Sometimes, the refs make the right call.
First, the owners of Evergreen State Towing, in collaboration with two property owners, set out to tow scores of cars parked downtown for Hoopfest, charging people several hundred bucks each to get them back. Then, faced with court challenges from some of those people, the company caved and wrote off their impoundment fees.
Now the state has charged Evergreen with breaking the law and proposed a whopping punishment: a $38,000 fine and a five-year revocation of its license. It would be the company’s second punishment this year, after it was fined $5,000 and had its license suspended for five days over charges of improper towing and auctioning of cars.
The current fine isn’t final. Evergreen can ask for a hearing. But if it stands, it sounds like final would be the right word for it.
“It’s pretty stiff,” said Duane Oliver, one of the people caught up in the Hoopfest towing, “but it’s well-deserved.”
Oliver was one of 38 people towed from two downtown lots June 26 and 27 during Hoopfest. An initial police investigation identified more victims and a third location, but those cases weren’t included in the statement of charges issued Wednesday by the state Department of Licensing.
Evergreen violated the law by using pre-signed authorization forms from the landowners to justify the towing, the state Department of Licensing said. To prevent just such opportunistic towing, state law requires landowners to approve impoundments individually, not to issue blanket authorizations or allow towing companies to act as their agents.
The people who parked in the lots, as well as the Spokane police officer who investigated the case, said that while the lots were private, they were not prominently marked as required by law. At one lot, several victims said, large trucks were parked in front of the only signs. A suspicious person might suspect a scam.
“I’ve heard of it happening in previous years at Hoopfest,” said Oliver. “Same company, doing the same exact thing. From more than one person.”
None of the people responsible for the towing returned calls seeking comment – not Evergreen owner Kent Meyers, nor the two property owners.
The Department of Licensing has no authority over landowners, and its investigation focused only on the actions of the company. The towing occurred at two lots: 123 N. Division St., a vacant lot owned by Harlan Douglass, and 603 W. Third Ave., the former Picnic Company restaurant, owned by Keith Scribner through Pinnacle Property Investments.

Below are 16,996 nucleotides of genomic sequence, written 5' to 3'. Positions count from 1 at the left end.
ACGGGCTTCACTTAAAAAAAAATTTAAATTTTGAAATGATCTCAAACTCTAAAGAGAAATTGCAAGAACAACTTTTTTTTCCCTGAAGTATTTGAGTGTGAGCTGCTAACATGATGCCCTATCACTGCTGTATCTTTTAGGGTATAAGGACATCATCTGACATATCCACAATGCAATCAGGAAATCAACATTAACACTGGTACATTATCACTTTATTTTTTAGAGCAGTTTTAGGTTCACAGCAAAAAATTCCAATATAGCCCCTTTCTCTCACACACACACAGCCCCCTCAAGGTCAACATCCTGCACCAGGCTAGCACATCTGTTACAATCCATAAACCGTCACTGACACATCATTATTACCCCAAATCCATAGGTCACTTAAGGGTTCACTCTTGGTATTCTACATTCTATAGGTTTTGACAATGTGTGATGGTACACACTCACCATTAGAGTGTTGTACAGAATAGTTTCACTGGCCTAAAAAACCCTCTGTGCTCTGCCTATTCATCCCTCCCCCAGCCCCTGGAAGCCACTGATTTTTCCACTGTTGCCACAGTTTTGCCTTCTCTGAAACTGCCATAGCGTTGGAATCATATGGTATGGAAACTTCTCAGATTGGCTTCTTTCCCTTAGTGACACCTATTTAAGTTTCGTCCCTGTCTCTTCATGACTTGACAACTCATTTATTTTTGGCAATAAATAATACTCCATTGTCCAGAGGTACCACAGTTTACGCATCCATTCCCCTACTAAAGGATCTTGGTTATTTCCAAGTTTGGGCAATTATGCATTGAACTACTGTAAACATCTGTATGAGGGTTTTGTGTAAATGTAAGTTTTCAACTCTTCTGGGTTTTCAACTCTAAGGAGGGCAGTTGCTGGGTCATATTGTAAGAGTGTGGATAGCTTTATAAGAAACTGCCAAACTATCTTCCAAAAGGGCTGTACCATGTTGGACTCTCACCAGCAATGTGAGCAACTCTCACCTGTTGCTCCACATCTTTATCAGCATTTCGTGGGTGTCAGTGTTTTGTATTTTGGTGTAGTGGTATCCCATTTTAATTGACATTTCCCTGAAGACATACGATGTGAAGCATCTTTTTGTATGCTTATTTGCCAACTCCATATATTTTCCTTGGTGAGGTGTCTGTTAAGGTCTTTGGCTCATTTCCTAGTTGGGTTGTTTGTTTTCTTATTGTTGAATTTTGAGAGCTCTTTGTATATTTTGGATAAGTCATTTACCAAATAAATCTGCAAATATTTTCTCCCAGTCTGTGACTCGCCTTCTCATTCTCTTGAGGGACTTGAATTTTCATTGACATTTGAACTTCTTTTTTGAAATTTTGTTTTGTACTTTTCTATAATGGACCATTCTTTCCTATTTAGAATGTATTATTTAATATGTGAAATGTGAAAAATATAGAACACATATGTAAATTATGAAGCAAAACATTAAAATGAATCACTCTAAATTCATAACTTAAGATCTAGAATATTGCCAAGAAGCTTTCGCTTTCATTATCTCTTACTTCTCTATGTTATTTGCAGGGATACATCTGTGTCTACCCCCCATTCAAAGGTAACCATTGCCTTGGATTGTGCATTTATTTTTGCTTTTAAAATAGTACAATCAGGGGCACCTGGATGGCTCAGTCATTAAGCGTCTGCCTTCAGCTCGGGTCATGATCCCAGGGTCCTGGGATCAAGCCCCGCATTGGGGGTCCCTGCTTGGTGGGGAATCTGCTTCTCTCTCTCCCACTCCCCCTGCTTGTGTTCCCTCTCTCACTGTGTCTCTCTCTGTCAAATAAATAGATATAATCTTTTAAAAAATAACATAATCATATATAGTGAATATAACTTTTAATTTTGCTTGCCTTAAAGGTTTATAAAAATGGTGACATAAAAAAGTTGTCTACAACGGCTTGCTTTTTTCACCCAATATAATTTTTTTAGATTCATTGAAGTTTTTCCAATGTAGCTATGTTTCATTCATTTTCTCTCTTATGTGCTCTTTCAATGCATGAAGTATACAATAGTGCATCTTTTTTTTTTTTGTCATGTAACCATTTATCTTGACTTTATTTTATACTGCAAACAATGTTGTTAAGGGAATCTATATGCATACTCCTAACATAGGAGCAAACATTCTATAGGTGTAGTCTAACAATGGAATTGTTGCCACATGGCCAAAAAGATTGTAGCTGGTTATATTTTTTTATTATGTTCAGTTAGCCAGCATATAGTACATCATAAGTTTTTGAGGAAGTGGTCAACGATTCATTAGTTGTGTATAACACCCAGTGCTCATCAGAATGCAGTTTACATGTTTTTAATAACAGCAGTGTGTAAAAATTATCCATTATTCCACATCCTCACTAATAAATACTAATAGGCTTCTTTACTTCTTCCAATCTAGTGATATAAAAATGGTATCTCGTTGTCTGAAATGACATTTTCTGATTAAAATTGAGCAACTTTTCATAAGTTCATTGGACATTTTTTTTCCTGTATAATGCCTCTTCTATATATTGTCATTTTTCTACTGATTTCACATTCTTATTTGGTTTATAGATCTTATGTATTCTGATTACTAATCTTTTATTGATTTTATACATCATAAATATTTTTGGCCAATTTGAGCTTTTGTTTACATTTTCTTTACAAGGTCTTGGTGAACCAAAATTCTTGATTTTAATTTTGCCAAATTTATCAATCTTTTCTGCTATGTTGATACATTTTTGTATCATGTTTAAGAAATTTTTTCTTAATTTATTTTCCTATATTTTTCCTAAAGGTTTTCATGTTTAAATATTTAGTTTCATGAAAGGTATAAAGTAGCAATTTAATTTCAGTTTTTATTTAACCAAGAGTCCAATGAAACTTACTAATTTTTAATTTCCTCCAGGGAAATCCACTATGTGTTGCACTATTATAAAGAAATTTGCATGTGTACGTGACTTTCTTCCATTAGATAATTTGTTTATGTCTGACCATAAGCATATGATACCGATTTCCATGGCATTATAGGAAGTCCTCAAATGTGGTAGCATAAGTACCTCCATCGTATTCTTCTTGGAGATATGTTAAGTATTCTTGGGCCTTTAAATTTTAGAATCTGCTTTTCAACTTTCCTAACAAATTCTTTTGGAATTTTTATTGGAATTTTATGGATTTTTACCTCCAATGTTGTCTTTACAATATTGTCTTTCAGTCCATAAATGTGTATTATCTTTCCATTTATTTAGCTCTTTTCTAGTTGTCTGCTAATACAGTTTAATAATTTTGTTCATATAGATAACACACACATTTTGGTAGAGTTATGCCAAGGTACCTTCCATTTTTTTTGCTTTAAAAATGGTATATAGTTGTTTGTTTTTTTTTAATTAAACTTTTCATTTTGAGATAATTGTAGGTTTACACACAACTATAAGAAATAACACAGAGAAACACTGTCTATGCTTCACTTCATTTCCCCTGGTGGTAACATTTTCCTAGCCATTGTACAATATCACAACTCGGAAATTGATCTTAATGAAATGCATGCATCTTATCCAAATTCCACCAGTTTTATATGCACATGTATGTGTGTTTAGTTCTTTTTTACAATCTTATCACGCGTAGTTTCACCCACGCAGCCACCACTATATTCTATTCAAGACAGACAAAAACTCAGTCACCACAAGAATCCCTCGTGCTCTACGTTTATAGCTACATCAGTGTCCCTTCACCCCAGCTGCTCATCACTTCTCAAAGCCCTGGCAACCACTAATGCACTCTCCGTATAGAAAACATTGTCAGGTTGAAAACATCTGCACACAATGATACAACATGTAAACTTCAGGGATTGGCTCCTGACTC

Nobody was using those lots, and it’s hard to understand why someone wouldn’t just shrug off a little parking during a big community weekend. If you didn’t want people in there, you’d put up big NO PARKING signs, wouldn’t you? And if you wanted to make a little money, you’d charge people to park there, wouldn’t you?
Instead, these guys gathered their pre-signed authorizations and laid in wait.
The penalties are among the toughest the DOL has issued for towing violations, said spokeswoman Christine Anthony. The agency revokes a license perhaps once a year.
“Our job is certainly to keep people in business,” she said. “So we only recommend a revocation when something’s been done that’s egregious.”
I first wrote about the case back in July, after attending a packed court hearing of people challenging the impoundments. I promptly heard from readers who said they’d been shadily towed, as well, some of them at previous Hoopfests.
I also got an e-mail from someone who sounded an awful lot like they had first-hand knowledge of the case, though they didn’t use their real name or anything crazy like that. The people who parked in those lots GOT WHAT THEY DESERVED, this writer said. EVERYONE knows those lots are private!! How STUPID do you have to be to park there????
Not stupid enough, apparently.
They actually look kinda smart.
Oliver’s story is similar to a lot of the victims. A Coeur d’Alene man who volunteered for Hoopfest, he arrived at the abandoned Picnic Company parking lot at 7 a.m. Seeing other cars there, he thought it would be OK to park in the lot. While Evergreen signs were posted there, they’re the kind of signs you see at parking lots all over town.
After 12 hours of volunteer work, Oliver returned to find his 1997 Nissan truck had been towed. He had to have his wife drive over from Coeur d’Alene to take him to Evergreen, where he paid almost $400 to get the truck back. He said he noticed at the time that the company didn’t seem to be doing things properly – backdating a document, failing to provide him information about his rights to challenge the fee – and when he brought it up, he said the guy at the counter cursed him out.
“I was called an a-hole and whatever,” he said.
He drove back to Spokane to file a request for a hearing, and then returned for the hearing itself. He got his money back, but doesn’t feel like he necessarily got what he deserved.
“We got nothing for our pain and suffering – they really put us out,” he said.
A Spokane Valley woman, Krystal Gilbert-Bedard, was towed from the lot on Division. Because she didn’t have the money to get her car out over that weekend, her impoundment fees shot up to $440 by the following Monday. She used her rent money to get her car back, and had to ask for an advance at work to get out of the hole.
“They did tow a lot of people for basically no reason,” she said. “I think they kind of deserve what they got.”
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